Monday, January 12, 2009

Some Hall of Fame Voters are Dicks

Rickey Henderson was voted into baseball's Hall of Fame today. That shouldn't surprise anyone. After all, it would be exactly five years after Rickey finally decided he was finished playing baseball (it took a while, but still) that he would become a first ballot Hall-of-Famer. But there's always gotta be a few cranks out there (present company excluded).

From the 539 eligible Hall of Fame voters, Henderson received 94.8% of the vote. That amounts to 511 ballots. That also means that 28 voters out there determined that Rickey Henderson, the greatest lead-off hitter of all time, wasn't good enough this go-round to be inducted. Well, there must have been some reason. Perhaps his career numbers were lacking?

  • 25 seasons, 3,081 games played (4th all-time)
  • 1,406 stolen bases (1st all-time)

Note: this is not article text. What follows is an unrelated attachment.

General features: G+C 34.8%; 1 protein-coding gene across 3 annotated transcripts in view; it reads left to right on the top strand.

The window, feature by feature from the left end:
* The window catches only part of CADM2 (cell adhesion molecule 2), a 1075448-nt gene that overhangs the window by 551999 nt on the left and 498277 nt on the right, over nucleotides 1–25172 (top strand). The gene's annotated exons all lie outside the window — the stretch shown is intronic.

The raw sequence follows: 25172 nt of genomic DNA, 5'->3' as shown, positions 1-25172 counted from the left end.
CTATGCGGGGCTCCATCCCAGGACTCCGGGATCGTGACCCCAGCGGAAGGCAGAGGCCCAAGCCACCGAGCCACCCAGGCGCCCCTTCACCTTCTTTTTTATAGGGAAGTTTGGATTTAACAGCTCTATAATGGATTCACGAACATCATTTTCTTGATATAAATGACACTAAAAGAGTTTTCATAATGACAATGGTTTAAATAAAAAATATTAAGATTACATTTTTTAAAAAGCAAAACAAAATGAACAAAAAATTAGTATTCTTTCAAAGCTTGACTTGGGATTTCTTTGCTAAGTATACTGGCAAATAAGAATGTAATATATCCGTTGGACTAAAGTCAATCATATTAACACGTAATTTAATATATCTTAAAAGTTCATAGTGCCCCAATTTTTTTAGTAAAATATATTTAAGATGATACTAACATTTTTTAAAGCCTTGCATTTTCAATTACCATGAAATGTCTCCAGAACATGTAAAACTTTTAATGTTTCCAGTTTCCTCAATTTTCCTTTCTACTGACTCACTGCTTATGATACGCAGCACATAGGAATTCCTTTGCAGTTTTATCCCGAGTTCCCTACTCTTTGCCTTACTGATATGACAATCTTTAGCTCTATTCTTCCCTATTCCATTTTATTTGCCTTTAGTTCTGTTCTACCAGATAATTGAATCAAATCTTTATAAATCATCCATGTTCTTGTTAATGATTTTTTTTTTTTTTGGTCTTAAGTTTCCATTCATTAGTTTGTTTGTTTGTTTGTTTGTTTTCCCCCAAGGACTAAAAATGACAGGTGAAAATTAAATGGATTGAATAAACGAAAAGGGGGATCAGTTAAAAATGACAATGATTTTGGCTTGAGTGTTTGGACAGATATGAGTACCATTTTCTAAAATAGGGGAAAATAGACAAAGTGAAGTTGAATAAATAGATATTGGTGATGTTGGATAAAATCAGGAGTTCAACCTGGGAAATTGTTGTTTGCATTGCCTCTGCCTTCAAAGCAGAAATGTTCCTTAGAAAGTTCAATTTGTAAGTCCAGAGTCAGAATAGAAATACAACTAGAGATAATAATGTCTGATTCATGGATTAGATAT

• 2,295 runs (1st all-time)
  • 2,190 walks (2nd all-time)
  • 3,055 hits
  • 1990 AL MVP
  • 2 World Series titles
Didn't think so. No, it comes down to the long-held, old school (very old school) notion that no one should be a unanimous selection. It's never happened, though Tom Seaver came the closest.

The real problem I have is that for the Baseball Hall of Fame, voting is anonymous. Votes are tabulated but the ballots are not released. Not one of the 28 holdouts has to explain himself, why a stupid "tradition" trumps simple logic, or why he thought Rickey Henderson didn't qualify for the Hall of Fame.

1 comment:

dpost1 said...

Barry Stanton didn't vote for him, but he explained it thusly:

He firmly believes Ricky is a HOF, but saw him dog too many games and hot dog too much to vote him in the first ballot. It was in effect, a penalty no vote. He also was aware that Ricky would be voted in anyway with no problem.

Maybe not a great reason, but at least it's not "nobody deserves to be unanimous."